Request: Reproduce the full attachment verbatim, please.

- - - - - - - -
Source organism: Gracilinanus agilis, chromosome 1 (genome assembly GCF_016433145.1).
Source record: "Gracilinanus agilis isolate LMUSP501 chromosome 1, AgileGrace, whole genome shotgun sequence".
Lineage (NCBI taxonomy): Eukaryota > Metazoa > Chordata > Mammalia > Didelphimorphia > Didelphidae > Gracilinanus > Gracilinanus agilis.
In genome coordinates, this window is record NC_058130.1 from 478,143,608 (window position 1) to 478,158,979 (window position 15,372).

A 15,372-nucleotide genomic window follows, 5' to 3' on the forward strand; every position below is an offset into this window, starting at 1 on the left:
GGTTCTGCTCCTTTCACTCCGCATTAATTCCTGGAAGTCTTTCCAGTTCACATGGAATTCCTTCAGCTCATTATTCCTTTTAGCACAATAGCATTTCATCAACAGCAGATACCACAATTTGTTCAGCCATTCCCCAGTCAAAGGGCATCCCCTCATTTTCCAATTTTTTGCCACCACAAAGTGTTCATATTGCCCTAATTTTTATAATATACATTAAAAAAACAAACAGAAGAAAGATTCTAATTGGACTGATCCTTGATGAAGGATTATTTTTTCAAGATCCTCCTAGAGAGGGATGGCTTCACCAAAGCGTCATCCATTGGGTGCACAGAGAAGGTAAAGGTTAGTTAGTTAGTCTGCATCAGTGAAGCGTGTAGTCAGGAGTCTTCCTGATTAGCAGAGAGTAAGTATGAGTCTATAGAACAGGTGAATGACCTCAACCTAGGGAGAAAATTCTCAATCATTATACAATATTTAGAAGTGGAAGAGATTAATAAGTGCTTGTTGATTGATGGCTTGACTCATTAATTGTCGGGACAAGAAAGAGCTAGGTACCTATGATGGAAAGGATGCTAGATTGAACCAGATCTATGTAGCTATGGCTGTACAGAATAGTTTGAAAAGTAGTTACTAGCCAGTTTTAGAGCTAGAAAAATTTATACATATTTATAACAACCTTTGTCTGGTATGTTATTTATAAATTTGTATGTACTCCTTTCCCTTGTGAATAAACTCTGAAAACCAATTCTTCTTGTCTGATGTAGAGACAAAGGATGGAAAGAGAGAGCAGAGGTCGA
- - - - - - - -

Source organism: Gracilinanus agilis, chromosome 1 (genome assembly GCF_016433145.1).
Source record: "Gracilinanus agilis isolate LMUSP501 chromosome 1, AgileGrace, whole genome shotgun sequence".
Lineage (NCBI taxonomy): Eukaryota > Metazoa > Chordata > Mammalia > Didelphimorphia > Didelphidae > Gracilinanus > Gracilinanus agilis.
In genome coordinates, this window is record NC_058130.1 from 478,143,608 (window position 1) to 478,158,979 (window position 15,372).

A 15,372-nucleotide genomic window follows, 5' to 3' on the forward strand; every position below is an offset into this window, starting at 1 on the left:
GGTTCTGCTCCTTTCACTCCGCATTAATTCCTGGAAGTCTTTCCAGTTCACATGGAATTCCTTCAGCTCATTATTCCTTTTAGCACAATAGCATTTCATCAACAGCAGATACCACAATTTGTTCAGCCATTCCCCAGTCAAAGGGCATCCCCTCATTTTCCAATTTTTTGCCACCACAAAGTGTTCATATTGCCCTAATTTTTATAATATACATTAAAAAAACAAACAGAAGAAAGATTCTAATTGGACTGATCCTTGATGAAGGATTATTTTTTCAAGATCCTCCTAGAGAGGGATGGCTTCACCAAAGCGTCATCCATTGGGTGCACAGAGAAGGTAAAGGTTAGTTAGTTAGTCTGCATCAGTGAAGCGTGTAGTCAGGAGTCTTCCTGATTAGCAGAGAGTAAGTATGAGTCTATAGAACAGGTGAATGACCTCAACCTAGGGAGAAAATTCTCAATCATTATACAATATTTAGAAGTGGAAGAGATTAATAAGTGCTTGTTGATTGATGGCTTGACTCATTAATTGTCGGGACAAGAAAGAGCTAGGTACCTATGATGGAAAGGATGCTAGATTGAACCAGATCTATGTAGCTATGGCTGTACAGAATAGTTTGAAAAGTAGTTACTAGCCAGTTTTAGAGCTAGAAAAATTTATACATATTTATAACAACCTTTGTCTGGTATGTTATTTATAAATTTGTATGTACTCCTTTCCCTTGTGAATAAACTCTGAAAACCAATTCTTCTTGTCTGATGTAGAGACAAAGGATGGAAAGAGAGAGCAGAGGTCGA